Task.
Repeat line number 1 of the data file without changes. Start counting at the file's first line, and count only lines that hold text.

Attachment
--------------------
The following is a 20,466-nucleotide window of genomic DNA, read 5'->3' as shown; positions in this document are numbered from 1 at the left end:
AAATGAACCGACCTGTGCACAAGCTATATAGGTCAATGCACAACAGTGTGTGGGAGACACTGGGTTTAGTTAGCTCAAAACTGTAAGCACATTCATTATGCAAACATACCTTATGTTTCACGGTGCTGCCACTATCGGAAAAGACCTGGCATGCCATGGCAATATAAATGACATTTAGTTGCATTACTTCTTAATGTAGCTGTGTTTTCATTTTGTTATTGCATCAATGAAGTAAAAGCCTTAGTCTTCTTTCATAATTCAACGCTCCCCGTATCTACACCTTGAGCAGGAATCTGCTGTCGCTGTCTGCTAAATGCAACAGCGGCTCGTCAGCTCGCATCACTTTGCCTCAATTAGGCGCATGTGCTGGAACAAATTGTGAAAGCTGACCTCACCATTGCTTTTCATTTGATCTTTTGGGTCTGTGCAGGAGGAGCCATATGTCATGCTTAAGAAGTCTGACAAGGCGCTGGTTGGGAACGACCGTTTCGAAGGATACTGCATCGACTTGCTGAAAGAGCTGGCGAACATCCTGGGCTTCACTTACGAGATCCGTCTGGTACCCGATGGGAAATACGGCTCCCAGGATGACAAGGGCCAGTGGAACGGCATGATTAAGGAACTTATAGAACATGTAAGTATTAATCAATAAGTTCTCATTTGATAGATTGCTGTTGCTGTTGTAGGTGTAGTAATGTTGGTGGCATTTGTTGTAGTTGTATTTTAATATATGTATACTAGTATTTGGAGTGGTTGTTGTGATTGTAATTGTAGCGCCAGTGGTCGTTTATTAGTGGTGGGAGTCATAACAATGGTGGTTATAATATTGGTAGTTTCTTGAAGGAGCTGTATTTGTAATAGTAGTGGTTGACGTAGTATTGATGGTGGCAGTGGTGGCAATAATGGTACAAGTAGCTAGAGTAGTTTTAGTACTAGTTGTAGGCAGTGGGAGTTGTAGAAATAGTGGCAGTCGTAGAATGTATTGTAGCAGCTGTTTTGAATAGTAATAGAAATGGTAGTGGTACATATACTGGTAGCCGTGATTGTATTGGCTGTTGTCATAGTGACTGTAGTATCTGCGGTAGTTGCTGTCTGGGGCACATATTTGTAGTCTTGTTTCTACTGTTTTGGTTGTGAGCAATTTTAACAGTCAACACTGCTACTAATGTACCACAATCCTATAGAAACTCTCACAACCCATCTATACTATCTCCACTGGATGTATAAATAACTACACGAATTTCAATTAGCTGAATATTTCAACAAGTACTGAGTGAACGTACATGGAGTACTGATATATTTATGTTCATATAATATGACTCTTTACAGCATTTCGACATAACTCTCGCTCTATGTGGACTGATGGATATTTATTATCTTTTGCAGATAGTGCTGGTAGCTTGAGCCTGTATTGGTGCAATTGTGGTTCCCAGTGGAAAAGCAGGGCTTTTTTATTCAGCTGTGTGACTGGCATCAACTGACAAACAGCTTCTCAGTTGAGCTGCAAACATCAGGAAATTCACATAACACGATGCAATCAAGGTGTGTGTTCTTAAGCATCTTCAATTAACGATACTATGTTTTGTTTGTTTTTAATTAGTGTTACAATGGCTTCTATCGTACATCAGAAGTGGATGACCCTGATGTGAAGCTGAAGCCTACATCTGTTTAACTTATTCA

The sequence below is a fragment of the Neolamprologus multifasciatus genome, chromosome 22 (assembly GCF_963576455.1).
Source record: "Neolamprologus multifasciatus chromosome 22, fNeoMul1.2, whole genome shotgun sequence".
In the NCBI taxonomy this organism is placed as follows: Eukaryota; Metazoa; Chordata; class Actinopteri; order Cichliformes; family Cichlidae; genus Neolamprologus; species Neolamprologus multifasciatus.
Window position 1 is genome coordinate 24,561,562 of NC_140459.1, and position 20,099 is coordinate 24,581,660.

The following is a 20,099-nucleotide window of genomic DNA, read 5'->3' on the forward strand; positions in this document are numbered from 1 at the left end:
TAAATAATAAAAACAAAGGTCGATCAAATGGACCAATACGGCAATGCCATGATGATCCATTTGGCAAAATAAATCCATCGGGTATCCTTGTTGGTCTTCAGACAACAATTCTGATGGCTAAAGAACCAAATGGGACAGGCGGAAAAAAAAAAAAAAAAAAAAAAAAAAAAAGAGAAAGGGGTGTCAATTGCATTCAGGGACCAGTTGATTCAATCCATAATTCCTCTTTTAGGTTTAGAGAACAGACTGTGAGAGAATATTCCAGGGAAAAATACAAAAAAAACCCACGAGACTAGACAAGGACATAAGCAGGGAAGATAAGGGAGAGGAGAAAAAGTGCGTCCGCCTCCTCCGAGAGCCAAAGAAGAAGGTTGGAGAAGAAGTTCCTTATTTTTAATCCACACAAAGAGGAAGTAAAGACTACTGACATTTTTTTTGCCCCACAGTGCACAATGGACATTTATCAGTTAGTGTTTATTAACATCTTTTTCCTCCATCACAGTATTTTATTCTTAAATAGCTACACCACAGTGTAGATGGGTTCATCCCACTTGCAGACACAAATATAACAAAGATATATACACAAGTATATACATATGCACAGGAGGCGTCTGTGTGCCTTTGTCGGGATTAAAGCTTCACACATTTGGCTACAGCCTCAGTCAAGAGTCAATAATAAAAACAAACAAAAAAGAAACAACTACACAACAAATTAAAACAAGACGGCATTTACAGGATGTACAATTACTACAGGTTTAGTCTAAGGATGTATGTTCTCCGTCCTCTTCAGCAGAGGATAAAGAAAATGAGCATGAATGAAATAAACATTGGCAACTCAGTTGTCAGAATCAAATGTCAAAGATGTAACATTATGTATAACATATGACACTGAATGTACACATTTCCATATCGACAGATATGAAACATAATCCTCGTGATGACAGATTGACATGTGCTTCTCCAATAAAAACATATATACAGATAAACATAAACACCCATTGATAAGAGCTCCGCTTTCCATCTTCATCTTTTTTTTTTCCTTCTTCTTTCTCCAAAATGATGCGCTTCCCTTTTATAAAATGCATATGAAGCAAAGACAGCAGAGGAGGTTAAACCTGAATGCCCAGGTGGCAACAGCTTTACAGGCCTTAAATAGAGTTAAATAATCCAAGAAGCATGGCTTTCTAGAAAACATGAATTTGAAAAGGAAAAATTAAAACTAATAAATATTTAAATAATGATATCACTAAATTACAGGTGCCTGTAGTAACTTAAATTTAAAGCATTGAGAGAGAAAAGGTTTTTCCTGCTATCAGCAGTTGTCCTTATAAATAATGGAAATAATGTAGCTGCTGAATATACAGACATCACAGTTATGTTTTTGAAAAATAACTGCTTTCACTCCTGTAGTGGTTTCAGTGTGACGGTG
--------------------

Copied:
The following is a 20,466-nucleotide window of genomic DNA, read 5'->3' as shown; positions in this document are numbered from 1 at the left end: